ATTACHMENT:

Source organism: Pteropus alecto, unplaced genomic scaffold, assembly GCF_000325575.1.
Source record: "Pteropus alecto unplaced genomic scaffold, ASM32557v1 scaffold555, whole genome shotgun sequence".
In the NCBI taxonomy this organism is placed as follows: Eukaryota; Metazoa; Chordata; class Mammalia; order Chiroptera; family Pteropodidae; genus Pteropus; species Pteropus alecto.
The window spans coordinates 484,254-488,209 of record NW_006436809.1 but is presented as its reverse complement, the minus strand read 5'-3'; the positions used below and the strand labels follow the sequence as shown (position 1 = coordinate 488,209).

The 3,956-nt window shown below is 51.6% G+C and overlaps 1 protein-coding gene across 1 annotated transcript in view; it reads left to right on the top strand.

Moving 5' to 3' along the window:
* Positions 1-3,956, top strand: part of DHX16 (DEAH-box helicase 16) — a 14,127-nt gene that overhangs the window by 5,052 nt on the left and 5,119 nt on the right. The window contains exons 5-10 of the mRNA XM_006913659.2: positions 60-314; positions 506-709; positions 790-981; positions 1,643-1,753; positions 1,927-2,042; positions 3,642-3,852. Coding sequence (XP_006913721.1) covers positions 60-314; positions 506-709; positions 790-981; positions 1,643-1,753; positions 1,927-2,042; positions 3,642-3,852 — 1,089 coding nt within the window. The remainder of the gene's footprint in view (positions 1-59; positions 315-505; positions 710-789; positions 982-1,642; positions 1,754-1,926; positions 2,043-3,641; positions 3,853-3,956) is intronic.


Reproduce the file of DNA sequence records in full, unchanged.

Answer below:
Source organism: Pteropus alecto, unplaced genomic scaffold, assembly GCF_000325575.1.
Source record: "Pteropus alecto unplaced genomic scaffold, ASM32557v1 scaffold555, whole genome shotgun sequence".
In the NCBI taxonomy this organism is placed as follows: Eukaryota; Metazoa; Chordata; class Mammalia; order Chiroptera; family Pteropodidae; genus Pteropus; species Pteropus alecto.
The window spans coordinates 484,254-488,209 of record NW_006436809.1 but is presented as its reverse complement, the minus strand read 5'-3'; the positions used below and the strand labels follow the sequence as shown (position 1 = coordinate 488,209).

The 3,956-nt window shown below is 51.6% G+C and overlaps 1 protein-coding gene across 1 annotated transcript in view; it reads left to right on the top strand.

Moving 5' to 3' along the window:
* Positions 1-3,956, top strand: part of DHX16 (DEAH-box helicase 16) — a 14,127-nt gene that overhangs the window by 5,052 nt on the left and 5,119 nt on the right. The window contains exons 5-10 of the mRNA XM_006913659.2: positions 60-314; positions 506-709; positions 790-981; positions 1,643-1,753; positions 1,927-2,042; positions 3,642-3,852. Coding sequence (XP_006913721.1) covers positions 60-314; positions 506-709; positions 790-981; positions 1,643-1,753; positions 1,927-2,042; positions 3,642-3,852 — 1,089 coding nt within the window. The remainder of the gene's footprint in view (positions 1-59; positions 315-505; positions 710-789; positions 982-1,642; positions 1,754-1,926; positions 2,043-3,641; positions 3,853-3,956) is intronic.